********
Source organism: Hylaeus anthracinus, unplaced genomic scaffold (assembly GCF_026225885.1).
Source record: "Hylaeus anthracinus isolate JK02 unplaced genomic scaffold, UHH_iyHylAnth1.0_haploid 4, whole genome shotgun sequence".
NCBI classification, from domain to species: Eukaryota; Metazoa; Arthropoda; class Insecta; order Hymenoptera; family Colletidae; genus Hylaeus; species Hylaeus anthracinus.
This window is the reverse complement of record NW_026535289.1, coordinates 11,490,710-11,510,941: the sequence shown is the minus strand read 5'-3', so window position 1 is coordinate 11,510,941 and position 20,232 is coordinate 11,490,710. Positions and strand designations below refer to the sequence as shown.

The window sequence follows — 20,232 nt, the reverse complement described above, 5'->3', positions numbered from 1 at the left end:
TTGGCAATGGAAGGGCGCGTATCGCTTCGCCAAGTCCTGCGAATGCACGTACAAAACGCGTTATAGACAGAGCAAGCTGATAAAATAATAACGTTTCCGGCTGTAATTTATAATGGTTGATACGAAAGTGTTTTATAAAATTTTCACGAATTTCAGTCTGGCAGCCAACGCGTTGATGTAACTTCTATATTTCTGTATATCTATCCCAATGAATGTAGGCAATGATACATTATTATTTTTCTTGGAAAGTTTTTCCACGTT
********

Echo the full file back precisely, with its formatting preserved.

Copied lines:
Source organism: Hylaeus anthracinus, unplaced genomic scaffold (assembly GCF_026225885.1).
Source record: "Hylaeus anthracinus isolate JK02 unplaced genomic scaffold, UHH_iyHylAnth1.0_haploid 4, whole genome shotgun sequence".
NCBI classification, from domain to species: Eukaryota; Metazoa; Arthropoda; class Insecta; order Hymenoptera; family Colletidae; genus Hylaeus; species Hylaeus anthracinus.
This window is the reverse complement of record NW_026535289.1, coordinates 11,490,710-11,510,941: the sequence shown is the minus strand read 5'-3', so window position 1 is coordinate 11,510,941 and position 20,232 is coordinate 11,490,710. Positions and strand designations below refer to the sequence as shown.

The window sequence follows — 20,232 nt, the reverse complement described above, 5'->3', positions numbered from 1 at the left end:
TTGGCAATGGAAGGGCGCGTATCGCTTCGCCAAGTCCTGCGAATGCACGTACAAAACGCGTTATAGACAGAGCAAGCTGATAAAATAATAACGTTTCCGGCTGTAATTTATAATGGTTGATACGAAAGTGTTTTATAAAATTTTCACGAATTTCAGTCTGGCAGCCAACGCGTTGATGTAACTTCTATATTTCTGTATATCTATCCCAATGAATGTAGGCAATGATACATTATTATTTTTCTTGGAAAGTTTTTCCACGTT